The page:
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Getting Involved

For Faculty & Graduate Student Instructors

MWrite Seminar for Engaged Learning

The Sweetland Seminar for Engaged Learning brings together faculty and graduate student instructors (GSIs) from multiple disciplines to explore writing as a means of learning in STEM and large enrollment gateway courses. During this seminar, participants learn more about the pedagogy behind writing-to-learn assignments as well as explore ways that writing-to-learn is being used in courses at U-M and beyond. This seminar is open to any faculty member who is interested in learning more about how writing can be used to improve student learning. The seminar is supported by the College of Literature, Science & and Arts and the Sweetland Center for Writing.  

Teams of faculty and GSIs are encouraged to participate, but it is not necessary for a faculty member to be accompanied by a GSI. However, GSIs can participate only as part of a faculty team.

All seminar participants share a commitment to:

  • Fostering more engaged learning in STEM and large enrollment courses
  • Employing writing as a means of learning
  • Creating a community of practice at U-M around writing-to-learn pedagogies

Seminar participants:

  • Read and discuss articles related to writing-to-learn
  • Confer with experienced U-M faculty about writing-to-learn assignments
  • Discuss writing-to-learn pedagogies with colleagues
  • Develop prompts to be used in a possible MWrite course

After the end of the semester, faculty receive $1,000 in a research account and GSIs receive a $1,000 stipend during fall term.

After participating in the seminar, faculty can decide to apply to participate in the MWrite Program in which Sweetland will provide support in implementing writing-to-learn through the following:

  • Writing Fellow support (undergraduates who have previously excelled in the course and who are trained by Sweetland to assist with implementing writing to learn)
  • Support from MWrite staff
  • Access to the MWrite automated peer review system
  • Opportunities to confer with experienced MWrite faculty

An interest in MWrite is not required to participate in this seminar; however, faculty who wish to have the MWrite supports in their courses must have first participated in this seminar. Explore this website to learn more about the project.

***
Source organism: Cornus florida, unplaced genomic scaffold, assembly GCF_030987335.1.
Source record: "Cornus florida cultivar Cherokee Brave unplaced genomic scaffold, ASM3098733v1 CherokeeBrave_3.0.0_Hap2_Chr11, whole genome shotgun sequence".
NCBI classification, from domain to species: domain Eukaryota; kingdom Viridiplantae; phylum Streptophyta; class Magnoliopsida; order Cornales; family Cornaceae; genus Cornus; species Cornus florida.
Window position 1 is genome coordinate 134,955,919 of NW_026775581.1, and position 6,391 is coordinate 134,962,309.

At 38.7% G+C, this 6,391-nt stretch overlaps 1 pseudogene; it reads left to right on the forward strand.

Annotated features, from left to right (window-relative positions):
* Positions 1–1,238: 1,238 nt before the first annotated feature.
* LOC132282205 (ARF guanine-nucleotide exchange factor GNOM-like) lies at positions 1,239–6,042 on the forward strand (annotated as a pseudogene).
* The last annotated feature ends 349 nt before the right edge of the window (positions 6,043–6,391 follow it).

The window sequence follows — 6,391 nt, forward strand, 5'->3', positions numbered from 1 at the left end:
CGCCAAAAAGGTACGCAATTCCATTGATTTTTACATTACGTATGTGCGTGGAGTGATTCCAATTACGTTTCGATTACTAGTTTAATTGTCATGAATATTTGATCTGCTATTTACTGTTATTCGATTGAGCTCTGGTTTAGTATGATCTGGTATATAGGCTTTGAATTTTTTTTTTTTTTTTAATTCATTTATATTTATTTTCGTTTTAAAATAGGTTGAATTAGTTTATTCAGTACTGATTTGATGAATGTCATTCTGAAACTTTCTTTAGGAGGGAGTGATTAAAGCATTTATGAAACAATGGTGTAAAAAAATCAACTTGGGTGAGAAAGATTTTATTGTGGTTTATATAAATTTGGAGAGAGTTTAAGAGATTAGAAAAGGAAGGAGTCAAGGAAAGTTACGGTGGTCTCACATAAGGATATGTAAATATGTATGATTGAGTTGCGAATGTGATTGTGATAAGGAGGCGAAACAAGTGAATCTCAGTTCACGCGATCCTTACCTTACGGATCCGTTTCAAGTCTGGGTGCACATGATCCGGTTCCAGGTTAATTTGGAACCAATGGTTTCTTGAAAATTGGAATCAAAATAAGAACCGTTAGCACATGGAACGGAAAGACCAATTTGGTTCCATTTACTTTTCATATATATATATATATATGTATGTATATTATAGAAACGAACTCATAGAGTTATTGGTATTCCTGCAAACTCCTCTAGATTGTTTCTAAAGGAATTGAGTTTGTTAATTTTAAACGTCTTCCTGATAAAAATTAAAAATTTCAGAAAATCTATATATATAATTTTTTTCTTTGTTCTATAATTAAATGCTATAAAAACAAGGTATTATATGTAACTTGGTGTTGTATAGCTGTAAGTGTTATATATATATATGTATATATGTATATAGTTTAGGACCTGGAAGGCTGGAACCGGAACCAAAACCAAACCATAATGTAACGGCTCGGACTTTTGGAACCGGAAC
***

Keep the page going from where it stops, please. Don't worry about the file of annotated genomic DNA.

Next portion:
Applying for the MWrite Seminar

Application materials include:

  • A letter (maximum one page) indicating your interest in using writing as a mode of learning in your course, including goals and rationale for implementing writing-to-learn pedagogies in this course, and (if applicable) an explanation of how your GSI might benefit from participating in the seminar (and GSI CV if appropriate)

We are currently not accepting applications for the MWrite Seminar.

Contact Laura Schuyler at with questions.

For Undergraduate Students

MWrite Fellows Program

Writing Fellows are students who were highly successful in the specific MWrite course the previous year (or term) and who were nominated by the faculty member who teaches the course. Those selected to be Writing Fellows are responsible for helping students understand the required prompts, peer review, and revision. They provide support with the automated peer review technology, and, in many cases, assist with research related to MWrite.

Writing Fellows provide support, both technical and human, to faculty who are implementing MWrite and to students who are being asked to respond to writing assignments (prompts), participate in peer review, and revise in response to feedback. The details of the position are determined by individual professors, but this list provides a general idea.

  • Divide class list to create groups assigned to each Writing Fellow in a given course
  • Email students assigned to you, introduce yourself and explain how you will support them
  • Write in response to prompts, participate in peer review, and revise your initial draft so you can predict where students will encounter difficulties
  • Visit class lecture or section(s) where you might be asked to do any one of these:
    • Introduction: Appear briefly to introduce the Writing Fellows program, describe roles and responsibilities, and announce office hours as well as meeting location
    • Peer Review: Discuss with the class how to engage in peer review and provide useful feedback based on a rubric as well as to demonstrate how to use the Canvas module for peer review
    • Revision: Give a presentation about what constitutes revision and go over strategies for how to make meaningful revisions
  • Hold office hours for students assigned to you, to address questions about the prompt, the rubric, the peer response technology, revision, and other issues
  • Meet with faculty /GSI on a regular basis to discuss student progress
  • create a Slack account and participate with other Writing Fellows in discussions of issues and questions raised about implementing MWrite
  • Retrieve and post prompts and rubrics on Canvas
  • Monitor student completion of draft, peer review, and revision for each assignment; in some cases, assign points for quality of each

Writing 305, the one-credit course required of all Writing Fellows, provides support for the writing dimension, and a student’s prior achievement in the given course provides the necessary disciplinary expertise.